Hunt liked the prospect of joining Shelley and Byron in Italy and took his family to Genoa and then to Leghorn to meet Shelley. After their meeting Hunt and his family went to Pisa to join Byron, and Shelley set sail in his boat, the “Don Juan,” for his home up the coast at Casa Magni.
Shelley’s boat was caught in a thunderstorm and sank. Shelley’s body and his crew washed ashore in Corsica a few days later. Local health laws prohibited the moving of the bodies to Rome or Pisa, so a month later Hunt, Byron, and family members attended a cremation of Shelley’s body. After the cremation Hunt ended up in possession of Shelley’s heart, which he eventually returned to Shelley’s wife, Mary.
Lord Byron was not interested in The Liberal and soon left Italy to take a commanding interest in the civil war unfolding in Greece. Byron died in Greece of respiratory disease in 1823.
Hunt and his family were left in Italy without their friends and without an income. Hunt published a few editions of The Liberal, but it lacked heart and soul and failed. Hunt received an advance for literary works and took his family, which now included seven children, back to England.
Hunt was impoverished most of the rest of his life. Charles Dickens was instrumental in agitating the government for the grant of a pension to be paid to England’s needy authors. In 1847 Hunt began receiving the pension which eased, but did not eliminate, his financial constraints.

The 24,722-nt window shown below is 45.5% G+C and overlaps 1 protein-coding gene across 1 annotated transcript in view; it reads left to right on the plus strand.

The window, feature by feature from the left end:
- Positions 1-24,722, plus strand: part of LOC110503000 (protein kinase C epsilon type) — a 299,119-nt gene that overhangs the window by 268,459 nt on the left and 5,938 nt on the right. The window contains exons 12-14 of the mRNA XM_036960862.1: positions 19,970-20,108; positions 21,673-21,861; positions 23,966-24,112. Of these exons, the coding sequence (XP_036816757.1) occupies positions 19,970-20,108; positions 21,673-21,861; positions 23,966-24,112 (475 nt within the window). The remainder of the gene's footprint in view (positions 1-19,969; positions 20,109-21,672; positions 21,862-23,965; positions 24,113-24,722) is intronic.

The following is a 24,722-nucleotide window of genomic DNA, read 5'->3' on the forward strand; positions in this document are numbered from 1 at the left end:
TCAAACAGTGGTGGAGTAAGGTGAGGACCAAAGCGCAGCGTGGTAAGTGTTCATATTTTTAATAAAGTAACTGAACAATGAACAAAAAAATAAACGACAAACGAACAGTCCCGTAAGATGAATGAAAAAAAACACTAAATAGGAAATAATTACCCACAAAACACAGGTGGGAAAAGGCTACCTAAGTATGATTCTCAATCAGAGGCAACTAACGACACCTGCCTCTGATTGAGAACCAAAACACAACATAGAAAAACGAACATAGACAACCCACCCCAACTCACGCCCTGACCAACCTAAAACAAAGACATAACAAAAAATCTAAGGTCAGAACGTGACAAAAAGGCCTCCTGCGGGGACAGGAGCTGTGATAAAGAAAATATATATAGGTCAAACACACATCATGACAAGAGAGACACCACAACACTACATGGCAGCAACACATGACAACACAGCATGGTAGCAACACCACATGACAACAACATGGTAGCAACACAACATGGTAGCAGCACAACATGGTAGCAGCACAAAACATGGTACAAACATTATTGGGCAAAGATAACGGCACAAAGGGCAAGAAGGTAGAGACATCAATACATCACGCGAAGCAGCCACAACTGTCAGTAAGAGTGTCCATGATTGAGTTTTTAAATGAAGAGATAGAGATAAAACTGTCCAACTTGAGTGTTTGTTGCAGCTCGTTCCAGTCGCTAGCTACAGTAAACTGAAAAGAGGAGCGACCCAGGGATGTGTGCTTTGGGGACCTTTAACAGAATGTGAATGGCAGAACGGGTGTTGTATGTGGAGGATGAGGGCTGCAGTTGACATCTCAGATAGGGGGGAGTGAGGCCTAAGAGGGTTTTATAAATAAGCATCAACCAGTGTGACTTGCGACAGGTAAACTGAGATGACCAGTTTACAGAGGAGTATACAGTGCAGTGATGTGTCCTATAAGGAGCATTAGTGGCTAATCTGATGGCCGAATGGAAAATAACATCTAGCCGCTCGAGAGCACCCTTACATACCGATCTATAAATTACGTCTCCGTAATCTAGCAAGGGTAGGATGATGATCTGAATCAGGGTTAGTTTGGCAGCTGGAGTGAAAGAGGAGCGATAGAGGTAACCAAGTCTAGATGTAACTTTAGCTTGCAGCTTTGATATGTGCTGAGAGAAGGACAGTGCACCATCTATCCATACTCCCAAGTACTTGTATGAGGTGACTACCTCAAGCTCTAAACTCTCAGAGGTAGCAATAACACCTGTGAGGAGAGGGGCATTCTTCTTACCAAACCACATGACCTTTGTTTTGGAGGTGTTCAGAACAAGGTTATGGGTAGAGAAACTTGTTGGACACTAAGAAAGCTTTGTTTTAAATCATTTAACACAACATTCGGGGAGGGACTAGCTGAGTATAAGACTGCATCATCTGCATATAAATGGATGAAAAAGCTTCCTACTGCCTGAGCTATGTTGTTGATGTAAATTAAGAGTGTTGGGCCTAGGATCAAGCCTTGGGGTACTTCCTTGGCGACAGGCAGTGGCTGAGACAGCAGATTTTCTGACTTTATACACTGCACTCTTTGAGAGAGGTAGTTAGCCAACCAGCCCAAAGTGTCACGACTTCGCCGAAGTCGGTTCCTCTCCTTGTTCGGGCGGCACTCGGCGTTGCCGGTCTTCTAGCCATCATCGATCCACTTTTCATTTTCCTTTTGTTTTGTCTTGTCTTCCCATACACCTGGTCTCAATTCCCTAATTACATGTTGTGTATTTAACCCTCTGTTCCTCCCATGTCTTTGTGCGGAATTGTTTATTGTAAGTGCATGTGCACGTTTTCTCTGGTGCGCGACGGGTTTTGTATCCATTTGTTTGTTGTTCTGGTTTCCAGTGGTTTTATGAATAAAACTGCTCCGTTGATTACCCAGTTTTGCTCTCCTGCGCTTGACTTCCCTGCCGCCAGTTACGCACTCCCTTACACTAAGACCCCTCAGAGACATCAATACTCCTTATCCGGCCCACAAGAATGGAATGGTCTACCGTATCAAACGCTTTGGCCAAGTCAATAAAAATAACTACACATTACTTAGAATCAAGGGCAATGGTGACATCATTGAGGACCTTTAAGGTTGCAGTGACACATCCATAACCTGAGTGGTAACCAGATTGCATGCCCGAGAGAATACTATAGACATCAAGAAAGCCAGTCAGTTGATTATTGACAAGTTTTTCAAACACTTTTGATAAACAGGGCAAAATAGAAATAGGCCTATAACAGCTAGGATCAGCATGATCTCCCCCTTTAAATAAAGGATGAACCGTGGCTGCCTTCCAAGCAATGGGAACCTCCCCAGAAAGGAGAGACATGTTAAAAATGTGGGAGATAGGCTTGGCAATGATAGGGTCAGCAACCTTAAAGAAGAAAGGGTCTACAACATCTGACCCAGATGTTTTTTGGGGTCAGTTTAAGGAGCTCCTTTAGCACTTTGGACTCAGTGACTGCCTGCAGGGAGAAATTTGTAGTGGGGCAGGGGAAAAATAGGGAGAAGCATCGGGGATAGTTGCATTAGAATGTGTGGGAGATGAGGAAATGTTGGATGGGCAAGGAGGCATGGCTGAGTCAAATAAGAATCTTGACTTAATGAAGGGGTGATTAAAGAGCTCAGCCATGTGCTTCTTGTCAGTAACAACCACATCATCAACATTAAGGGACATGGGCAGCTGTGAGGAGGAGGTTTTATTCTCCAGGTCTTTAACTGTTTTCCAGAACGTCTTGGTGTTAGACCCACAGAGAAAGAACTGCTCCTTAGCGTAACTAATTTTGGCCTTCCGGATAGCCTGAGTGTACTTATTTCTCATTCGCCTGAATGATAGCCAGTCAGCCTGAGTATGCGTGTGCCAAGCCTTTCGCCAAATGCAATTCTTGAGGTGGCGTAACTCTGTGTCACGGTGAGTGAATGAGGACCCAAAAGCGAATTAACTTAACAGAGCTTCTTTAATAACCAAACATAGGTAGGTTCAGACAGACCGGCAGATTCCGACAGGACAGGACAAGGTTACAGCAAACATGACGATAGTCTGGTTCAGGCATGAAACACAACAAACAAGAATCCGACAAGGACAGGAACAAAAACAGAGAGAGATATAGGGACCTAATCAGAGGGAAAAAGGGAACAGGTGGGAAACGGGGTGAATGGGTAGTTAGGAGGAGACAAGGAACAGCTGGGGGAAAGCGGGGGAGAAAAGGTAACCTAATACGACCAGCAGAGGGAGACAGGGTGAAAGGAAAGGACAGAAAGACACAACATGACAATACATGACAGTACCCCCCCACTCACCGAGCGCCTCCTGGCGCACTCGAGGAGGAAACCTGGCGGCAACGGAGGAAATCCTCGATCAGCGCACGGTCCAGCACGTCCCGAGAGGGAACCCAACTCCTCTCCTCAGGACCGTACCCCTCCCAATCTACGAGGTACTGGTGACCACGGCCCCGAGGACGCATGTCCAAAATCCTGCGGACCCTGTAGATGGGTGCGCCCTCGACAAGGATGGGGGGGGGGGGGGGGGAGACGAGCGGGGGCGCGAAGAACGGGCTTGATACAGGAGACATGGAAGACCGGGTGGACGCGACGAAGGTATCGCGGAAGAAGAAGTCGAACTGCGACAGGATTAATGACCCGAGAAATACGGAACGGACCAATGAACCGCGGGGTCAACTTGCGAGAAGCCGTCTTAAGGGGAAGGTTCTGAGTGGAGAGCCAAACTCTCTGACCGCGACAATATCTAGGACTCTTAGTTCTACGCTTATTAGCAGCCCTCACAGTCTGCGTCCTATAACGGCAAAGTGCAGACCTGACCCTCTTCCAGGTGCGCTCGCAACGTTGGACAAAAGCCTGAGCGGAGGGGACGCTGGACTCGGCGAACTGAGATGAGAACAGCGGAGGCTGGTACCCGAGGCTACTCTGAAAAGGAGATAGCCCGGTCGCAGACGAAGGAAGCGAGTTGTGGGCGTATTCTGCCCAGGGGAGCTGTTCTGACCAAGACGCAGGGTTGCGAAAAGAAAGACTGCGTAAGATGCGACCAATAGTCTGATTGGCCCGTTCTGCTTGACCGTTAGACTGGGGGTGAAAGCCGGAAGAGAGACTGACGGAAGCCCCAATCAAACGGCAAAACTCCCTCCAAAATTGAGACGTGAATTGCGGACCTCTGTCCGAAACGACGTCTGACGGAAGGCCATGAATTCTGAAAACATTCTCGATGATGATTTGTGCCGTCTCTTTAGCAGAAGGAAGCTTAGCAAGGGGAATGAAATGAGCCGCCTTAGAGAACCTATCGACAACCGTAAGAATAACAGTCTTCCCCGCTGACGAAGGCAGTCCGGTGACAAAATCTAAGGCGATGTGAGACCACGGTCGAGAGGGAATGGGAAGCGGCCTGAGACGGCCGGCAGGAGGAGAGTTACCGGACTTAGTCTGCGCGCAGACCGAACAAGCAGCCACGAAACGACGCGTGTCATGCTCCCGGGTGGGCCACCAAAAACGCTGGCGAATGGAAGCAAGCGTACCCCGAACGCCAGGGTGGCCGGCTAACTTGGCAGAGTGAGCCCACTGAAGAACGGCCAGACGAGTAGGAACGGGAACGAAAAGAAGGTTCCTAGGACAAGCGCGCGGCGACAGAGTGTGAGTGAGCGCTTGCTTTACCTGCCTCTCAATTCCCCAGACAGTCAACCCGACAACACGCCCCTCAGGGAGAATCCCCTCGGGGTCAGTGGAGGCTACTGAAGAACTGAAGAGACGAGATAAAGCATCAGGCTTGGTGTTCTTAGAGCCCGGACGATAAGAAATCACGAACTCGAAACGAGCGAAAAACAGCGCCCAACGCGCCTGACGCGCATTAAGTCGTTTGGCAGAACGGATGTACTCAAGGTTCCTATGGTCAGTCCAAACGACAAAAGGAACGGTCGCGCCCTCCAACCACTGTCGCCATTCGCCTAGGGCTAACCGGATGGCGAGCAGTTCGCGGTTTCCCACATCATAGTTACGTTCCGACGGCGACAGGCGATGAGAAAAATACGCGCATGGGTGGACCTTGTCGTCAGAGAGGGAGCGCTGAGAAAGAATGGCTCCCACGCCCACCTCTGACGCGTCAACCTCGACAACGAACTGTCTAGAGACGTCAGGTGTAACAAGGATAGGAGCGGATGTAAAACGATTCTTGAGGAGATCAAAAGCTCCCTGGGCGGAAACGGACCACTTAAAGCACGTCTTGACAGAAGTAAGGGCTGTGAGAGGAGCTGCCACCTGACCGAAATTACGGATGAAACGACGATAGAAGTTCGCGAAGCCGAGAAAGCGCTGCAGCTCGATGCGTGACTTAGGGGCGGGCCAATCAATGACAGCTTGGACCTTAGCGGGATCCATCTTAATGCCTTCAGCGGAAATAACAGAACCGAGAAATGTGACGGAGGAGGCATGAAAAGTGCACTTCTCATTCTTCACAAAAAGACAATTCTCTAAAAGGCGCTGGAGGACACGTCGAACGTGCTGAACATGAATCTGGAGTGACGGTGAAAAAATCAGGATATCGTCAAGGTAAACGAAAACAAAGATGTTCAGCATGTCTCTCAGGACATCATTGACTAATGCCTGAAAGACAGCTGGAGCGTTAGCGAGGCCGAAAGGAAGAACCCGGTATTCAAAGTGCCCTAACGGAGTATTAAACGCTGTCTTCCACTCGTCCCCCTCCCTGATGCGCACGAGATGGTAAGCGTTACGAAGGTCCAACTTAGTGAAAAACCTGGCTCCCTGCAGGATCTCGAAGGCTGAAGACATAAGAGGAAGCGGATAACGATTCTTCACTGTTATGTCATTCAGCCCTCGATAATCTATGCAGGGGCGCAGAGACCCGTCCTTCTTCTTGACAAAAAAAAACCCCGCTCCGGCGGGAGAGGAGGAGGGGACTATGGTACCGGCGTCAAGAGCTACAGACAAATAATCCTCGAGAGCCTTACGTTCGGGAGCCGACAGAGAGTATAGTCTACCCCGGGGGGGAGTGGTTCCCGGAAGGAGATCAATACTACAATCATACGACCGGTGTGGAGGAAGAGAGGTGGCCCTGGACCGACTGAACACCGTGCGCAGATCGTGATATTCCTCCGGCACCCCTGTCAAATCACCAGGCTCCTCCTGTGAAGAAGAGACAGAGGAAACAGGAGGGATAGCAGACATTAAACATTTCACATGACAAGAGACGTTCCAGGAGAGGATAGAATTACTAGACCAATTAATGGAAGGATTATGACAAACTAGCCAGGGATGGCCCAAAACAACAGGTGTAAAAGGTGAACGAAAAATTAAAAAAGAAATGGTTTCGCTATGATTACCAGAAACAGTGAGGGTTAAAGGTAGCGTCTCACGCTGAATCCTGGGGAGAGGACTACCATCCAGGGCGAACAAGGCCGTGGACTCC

Shortly after returning from Italy, Hunt moved to Chelsea, where, as he had done at the Hampstead house, he opened his home to his literary friends.
The publication of Dickens’ novel, Bleak House, considered by some critics to be his finest work, though certainly not his most popular, included a character said to be modeled after Leigh Hunt. The book caused a rift to develop between Dickens and Hunt.
The Bleak House character, Harold Skimpole, was described as “airy, improvident and objectionable.” Skimpole claims to be a child when it comes to finances and manages to have everyone else pay his way through life.
Though Dickens denied that this was a characterization of Hunt and offered apologies, Hunt and his literary friends were offended.
Leigh Hunt died at age 75, well-remembered by his many friends. William Hazlitt, the painter and writer, said that “in conversation he is all life and animation, combining the vivacity of the school-boy with the resources of the wit and the taste of the scholar.”